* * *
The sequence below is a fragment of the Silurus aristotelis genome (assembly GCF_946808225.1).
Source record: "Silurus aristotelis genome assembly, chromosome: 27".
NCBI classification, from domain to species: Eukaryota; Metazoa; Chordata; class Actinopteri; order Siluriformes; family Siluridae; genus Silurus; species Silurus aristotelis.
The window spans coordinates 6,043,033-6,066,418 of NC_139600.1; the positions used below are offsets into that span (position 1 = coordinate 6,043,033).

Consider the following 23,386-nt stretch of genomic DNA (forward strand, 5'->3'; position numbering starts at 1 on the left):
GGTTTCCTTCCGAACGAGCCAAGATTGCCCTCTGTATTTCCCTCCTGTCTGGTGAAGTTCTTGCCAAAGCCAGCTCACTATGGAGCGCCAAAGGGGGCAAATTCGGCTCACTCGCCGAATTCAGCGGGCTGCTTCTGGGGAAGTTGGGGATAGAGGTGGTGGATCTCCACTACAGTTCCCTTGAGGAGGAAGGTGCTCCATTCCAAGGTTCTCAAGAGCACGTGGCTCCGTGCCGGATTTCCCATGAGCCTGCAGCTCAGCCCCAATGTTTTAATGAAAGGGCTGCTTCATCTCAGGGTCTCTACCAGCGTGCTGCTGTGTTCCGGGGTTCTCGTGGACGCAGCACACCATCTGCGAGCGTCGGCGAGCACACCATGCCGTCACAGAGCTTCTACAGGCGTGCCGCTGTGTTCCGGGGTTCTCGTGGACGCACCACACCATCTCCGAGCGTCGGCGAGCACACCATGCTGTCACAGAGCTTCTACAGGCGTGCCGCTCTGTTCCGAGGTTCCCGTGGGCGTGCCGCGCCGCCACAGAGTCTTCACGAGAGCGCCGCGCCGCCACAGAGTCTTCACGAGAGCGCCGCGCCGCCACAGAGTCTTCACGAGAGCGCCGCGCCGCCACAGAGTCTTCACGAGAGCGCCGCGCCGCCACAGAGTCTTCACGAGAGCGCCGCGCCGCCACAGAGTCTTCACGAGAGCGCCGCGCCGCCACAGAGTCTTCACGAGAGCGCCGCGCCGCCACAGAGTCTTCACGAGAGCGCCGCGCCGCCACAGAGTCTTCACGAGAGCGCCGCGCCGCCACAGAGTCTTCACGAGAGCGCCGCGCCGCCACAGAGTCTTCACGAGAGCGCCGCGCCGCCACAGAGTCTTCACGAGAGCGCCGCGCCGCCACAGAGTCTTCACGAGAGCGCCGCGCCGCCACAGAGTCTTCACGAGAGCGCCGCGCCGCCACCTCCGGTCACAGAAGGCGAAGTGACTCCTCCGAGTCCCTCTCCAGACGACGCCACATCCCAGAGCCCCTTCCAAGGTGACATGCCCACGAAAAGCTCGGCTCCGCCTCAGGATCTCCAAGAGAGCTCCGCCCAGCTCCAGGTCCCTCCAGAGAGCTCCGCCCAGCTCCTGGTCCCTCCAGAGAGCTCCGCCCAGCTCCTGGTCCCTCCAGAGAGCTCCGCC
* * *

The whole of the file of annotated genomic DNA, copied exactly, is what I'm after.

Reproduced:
The sequence below is a fragment of the Silurus aristotelis genome (assembly GCF_946808225.1).
Source record: "Silurus aristotelis genome assembly, chromosome: 27".
NCBI classification, from domain to species: Eukaryota; Metazoa; Chordata; class Actinopteri; order Siluriformes; family Siluridae; genus Silurus; species Silurus aristotelis.
The window spans coordinates 6,043,033-6,066,418 of NC_139600.1; the positions used below are offsets into that span (position 1 = coordinate 6,043,033).

Consider the following 23,386-nt stretch of genomic DNA (forward strand, 5'->3'; position numbering starts at 1 on the left):
GGTTTCCTTCCGAACGAGCCAAGATTGCCCTCTGTATTTCCCTCCTGTCTGGTGAAGTTCTTGCCAAAGCCAGCTCACTATGGAGCGCCAAAGGGGGCAAATTCGGCTCACTCGCCGAATTCAGCGGGCTGCTTCTGGGGAAGTTGGGGATAGAGGTGGTGGATCTCCACTACAGTTCCCTTGAGGAGGAAGGTGCTCCATTCCAAGGTTCTCAAGAGCACGTGGCTCCGTGCCGGATTTCCCATGAGCCTGCAGCTCAGCCCCAATGTTTTAATGAAAGGGCTGCTTCATCTCAGGGTCTCTACCAGCGTGCTGCTGTGTTCCGGGGTTCTCGTGGACGCAGCACACCATCTGCGAGCGTCGGCGAGCACACCATGCCGTCACAGAGCTTCTACAGGCGTGCCGCTGTGTTCCGGGGTTCTCGTGGACGCACCACACCATCTCCGAGCGTCGGCGAGCACACCATGCTGTCACAGAGCTTCTACAGGCGTGCCGCTCTGTTCCGAGGTTCCCGTGGGCGTGCCGCGCCGCCACAGAGTCTTCACGAGAGCGCCGCGCCGCCACAGAGTCTTCACGAGAGCGCCGCGCCGCCACAGAGTCTTCACGAGAGCGCCGCGCCGCCACAGAGTCTTCACGAGAGCGCCGCGCCGCCACAGAGTCTTCACGAGAGCGCCGCGCCGCCACAGAGTCTTCACGAGAGCGCCGCGCCGCCACAGAGTCTTCACGAGAGCGCCGCGCCGCCACAGAGTCTTCACGAGAGCGCCGCGCCGCCACAGAGTCTTCACGAGAGCGCCGCGCCGCCACAGAGTCTTCACGAGAGCGCCGCGCCGCCACAGAGTCTTCACGAGAGCGCCGCGCCGCCACAGAGTCTTCACGAGAGCGCCGCGCCGCCACAGAGTCTTCACGAGAGCGCCGCGCCGCCACAGAGTCTTCACGAGAGCGCCGCGCCGCCACCTCCGGTCACAGAAGGCGAAGTGACTCCTCCGAGTCCCTCTCCAGACGACGCCACATCCCAGAGCCCCTTCCAAGGTGACATGCCCACGAAAAGCTCGGCTCCGCCTCAGGATCTCCAAGAGAGCTCCGCCCAGCTCCAGGTCCCTCCAGAGAGCTCCGCCCAGCTCCTGGTCCCTCCAGAGAGCTCCGCCCAGCTCCTGGTCCCTCCAGAGAGCTCCGCC